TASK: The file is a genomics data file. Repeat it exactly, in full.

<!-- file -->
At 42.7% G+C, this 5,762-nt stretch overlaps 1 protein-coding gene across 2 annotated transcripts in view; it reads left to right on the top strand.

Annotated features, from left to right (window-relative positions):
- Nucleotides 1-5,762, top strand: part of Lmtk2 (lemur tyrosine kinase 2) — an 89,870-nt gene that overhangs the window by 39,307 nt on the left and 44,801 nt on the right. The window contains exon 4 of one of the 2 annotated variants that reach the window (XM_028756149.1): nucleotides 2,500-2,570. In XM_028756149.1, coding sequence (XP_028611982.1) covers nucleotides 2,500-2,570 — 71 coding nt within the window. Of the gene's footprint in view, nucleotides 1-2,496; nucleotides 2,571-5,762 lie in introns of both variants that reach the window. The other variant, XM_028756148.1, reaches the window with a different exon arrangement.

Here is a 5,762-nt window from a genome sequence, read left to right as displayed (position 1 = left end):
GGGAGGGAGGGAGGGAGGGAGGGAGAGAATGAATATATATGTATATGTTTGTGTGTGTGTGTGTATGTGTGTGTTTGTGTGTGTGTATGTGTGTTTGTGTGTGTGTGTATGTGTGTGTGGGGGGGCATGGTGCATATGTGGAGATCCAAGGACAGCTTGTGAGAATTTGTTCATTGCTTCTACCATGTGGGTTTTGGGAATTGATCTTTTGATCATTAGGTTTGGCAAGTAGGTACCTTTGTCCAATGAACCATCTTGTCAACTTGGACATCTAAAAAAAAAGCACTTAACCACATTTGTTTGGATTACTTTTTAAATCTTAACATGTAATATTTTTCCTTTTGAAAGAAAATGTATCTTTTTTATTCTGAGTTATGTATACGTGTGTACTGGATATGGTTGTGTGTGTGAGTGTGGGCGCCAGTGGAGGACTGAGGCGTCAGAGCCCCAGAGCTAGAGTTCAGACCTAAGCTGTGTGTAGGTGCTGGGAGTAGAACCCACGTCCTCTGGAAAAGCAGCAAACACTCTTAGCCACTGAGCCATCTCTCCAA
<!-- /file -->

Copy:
At 42.7% G+C, this 5,762-nt stretch overlaps 1 protein-coding gene across 2 annotated transcripts in view; it reads left to right on the top strand.

Annotated features, from left to right (window-relative positions):
- Nucleotides 1-5,762, top strand: part of Lmtk2 (lemur tyrosine kinase 2) — an 89,870-nt gene that overhangs the window by 39,307 nt on the left and 44,801 nt on the right. The window contains exon 4 of one of the 2 annotated variants that reach the window (XM_028756149.1): nucleotides 2,500-2,570. In XM_028756149.1, coding sequence (XP_028611982.1) covers nucleotides 2,500-2,570 — 71 coding nt within the window. Of the gene's footprint in view, nucleotides 1-2,496; nucleotides 2,571-5,762 lie in introns of both variants that reach the window. The other variant, XM_028756148.1, reaches the window with a different exon arrangement.

Here is a 5,762-nt window from a genome sequence, read left to right as displayed (position 1 = left end):
GGGAGGGAGGGAGGGAGGGAGGGAGAGAATGAATATATATGTATATGTTTGTGTGTGTGTGTGTATGTGTGTGTTTGTGTGTGTGTATGTGTGTTTGTGTGTGTGTGTATGTGTGTGTGGGGGGGCATGGTGCATATGTGGAGATCCAAGGACAGCTTGTGAGAATTTGTTCATTGCTTCTACCATGTGGGTTTTGGGAATTGATCTTTTGATCATTAGGTTTGGCAAGTAGGTACCTTTGTCCAATGAACCATCTTGTCAACTTGGACATCTAAAAAAAAAGCACTTAACCACATTTGTTTGGATTACTTTTTAAATCTTAACATGTAATATTTTTCCTTTTGAAAGAAAATGTATCTTTTTTATTCTGAGTTATGTATACGTGTGTACTGGATATGGTTGTGTGTGTGAGTGTGGGCGCCAGTGGAGGACTGAGGCGTCAGAGCCCCAGAGCTAGAGTTCAGACCTAAGCTGTGTGTAGGTGCTGGGAGTAGAACCCACGTCCTCTGGAAAAGCAGCAAACACTCTTAGCCACTGAGCCATCTCTCCAA